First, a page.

Research Finds Health and Wealth Connected
Your physical and financial well-being are more connected than many may believe, according to recent research from Fidelity and the Stanford Center on Longevity.
The study, which surveyed 9,000 people to understand how life events affect a person’s health and wealth, found that acquiring debt can have a negative impact on health, especially for women. Nearly 70% of women said acquiring debt led to higher stress, compared to 47% of men. Debt led to women sleeping worse (36% of women versus 21% of men), gaining weight (34% of women versus 17% of men) and becoming less active (29% of women versus 12% of men).
However, perhaps due to this increased stress, women felt a greater sense of satisfaction when they paid off debt. In fact, 59% of women said paying off debt made them happier, compared to just 50% of men. Women also said their lives were improved (62% of women versus 53% of men), and their stress decreased (44% of women versus 37% of men).
The study also looked at how other life events could affect a person’s health and wealth. Key findings include:
- Exercise can improve other aspects of a person’s life. Of those who began exercising, 56% felt less stressed, 71% felt happier, and 38% are more motivated at work. The opposite is also true. When people stop exercising, other aspects of their life suffer. For example, 55% felt more stressed, 69% were less happy and 20% were less motivated at work.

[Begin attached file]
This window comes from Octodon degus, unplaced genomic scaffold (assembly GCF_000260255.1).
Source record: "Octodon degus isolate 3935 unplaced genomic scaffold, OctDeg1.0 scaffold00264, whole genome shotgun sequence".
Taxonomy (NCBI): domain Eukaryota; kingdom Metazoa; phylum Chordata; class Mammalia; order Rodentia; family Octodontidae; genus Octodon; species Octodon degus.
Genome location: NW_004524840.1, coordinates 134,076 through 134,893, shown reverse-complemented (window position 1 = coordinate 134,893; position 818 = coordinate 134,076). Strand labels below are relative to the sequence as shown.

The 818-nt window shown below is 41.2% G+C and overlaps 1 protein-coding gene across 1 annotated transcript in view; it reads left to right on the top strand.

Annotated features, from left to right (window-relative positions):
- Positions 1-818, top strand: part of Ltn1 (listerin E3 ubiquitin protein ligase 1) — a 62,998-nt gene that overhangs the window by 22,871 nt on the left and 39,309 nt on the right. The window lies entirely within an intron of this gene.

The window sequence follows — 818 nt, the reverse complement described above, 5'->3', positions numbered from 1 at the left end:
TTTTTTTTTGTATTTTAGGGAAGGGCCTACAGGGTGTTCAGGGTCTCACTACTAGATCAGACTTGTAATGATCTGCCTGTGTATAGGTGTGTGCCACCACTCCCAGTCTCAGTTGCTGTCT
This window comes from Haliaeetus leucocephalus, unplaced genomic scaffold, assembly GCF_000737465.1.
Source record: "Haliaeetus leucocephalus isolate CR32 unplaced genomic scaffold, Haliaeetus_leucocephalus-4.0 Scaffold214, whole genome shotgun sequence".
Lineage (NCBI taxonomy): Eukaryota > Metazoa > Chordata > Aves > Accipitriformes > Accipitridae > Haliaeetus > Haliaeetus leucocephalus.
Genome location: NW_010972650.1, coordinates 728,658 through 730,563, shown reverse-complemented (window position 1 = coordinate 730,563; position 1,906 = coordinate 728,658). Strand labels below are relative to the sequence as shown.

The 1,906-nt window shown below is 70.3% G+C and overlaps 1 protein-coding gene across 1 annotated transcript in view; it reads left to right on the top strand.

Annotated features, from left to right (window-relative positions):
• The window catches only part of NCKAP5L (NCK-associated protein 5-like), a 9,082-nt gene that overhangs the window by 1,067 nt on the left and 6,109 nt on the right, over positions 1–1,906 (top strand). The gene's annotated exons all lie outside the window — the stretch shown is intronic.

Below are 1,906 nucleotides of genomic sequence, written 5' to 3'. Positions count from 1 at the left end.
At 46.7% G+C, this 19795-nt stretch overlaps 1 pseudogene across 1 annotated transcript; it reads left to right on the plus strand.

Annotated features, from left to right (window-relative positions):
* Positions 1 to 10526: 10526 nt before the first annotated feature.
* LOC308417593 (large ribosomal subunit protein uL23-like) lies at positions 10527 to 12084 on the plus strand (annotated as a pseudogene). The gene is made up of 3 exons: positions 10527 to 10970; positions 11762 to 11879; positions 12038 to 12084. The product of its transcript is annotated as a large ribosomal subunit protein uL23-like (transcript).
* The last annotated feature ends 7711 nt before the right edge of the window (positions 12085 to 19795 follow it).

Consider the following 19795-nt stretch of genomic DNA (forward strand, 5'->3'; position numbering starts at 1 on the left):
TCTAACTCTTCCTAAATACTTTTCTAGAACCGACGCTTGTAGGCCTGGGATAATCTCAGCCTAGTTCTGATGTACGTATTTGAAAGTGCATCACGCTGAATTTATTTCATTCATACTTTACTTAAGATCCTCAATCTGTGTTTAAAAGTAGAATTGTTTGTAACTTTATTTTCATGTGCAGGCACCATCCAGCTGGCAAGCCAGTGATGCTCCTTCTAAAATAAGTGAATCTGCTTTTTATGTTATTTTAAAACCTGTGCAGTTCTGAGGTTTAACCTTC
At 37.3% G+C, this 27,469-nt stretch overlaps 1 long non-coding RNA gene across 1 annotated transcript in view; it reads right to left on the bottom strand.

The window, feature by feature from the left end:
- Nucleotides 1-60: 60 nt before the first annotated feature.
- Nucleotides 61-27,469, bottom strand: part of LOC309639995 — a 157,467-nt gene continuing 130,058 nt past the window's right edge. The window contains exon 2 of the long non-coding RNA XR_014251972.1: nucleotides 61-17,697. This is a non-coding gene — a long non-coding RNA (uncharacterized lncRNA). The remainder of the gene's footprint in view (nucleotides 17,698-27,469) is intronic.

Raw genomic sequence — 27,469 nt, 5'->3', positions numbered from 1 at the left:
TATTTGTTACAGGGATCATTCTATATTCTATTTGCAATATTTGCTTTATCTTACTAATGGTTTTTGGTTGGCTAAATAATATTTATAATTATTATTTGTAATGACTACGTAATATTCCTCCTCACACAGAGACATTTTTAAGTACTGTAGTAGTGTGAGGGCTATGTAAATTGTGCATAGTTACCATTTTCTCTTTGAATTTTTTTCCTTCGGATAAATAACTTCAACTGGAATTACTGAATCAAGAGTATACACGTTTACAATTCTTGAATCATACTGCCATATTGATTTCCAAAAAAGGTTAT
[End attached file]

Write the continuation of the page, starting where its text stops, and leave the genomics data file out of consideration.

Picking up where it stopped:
- “Boomerang” kids are taking their toll. One in nine Boomer parents said their adult children have returned home in the past year, and 68% of these parents said they are feeling more stressed, 53% reported being less happy, 54% reported feeling less satisfied, and 53% said they have less leisure time. Many of these parents report higher expenses (76%), and women seem to be feeling the impact on their health, including sleeping worse (46%) and gaining weight (40%).
- Reorganizations at work are negatively impacting employees. Of those surveyed, 64% said they felt less happy, and 30% felt worse about their finances. Women and Millennials are particularly bothered by these changes, as 49% of Millennials said they had lost sleep, and 63% of women said they had lower career satisfaction.
- Generation X is feeling the most negative impacts from these life events. This group, born between 1965 and 1980, is trying to raise children, save for their kids’ college, pay off debt, care for aging parents and save for retirement and health care. Most Gen Xers (65%) have had a life event negatively impact their well-being, compared to 60% of Boomers and 57% of Millennials.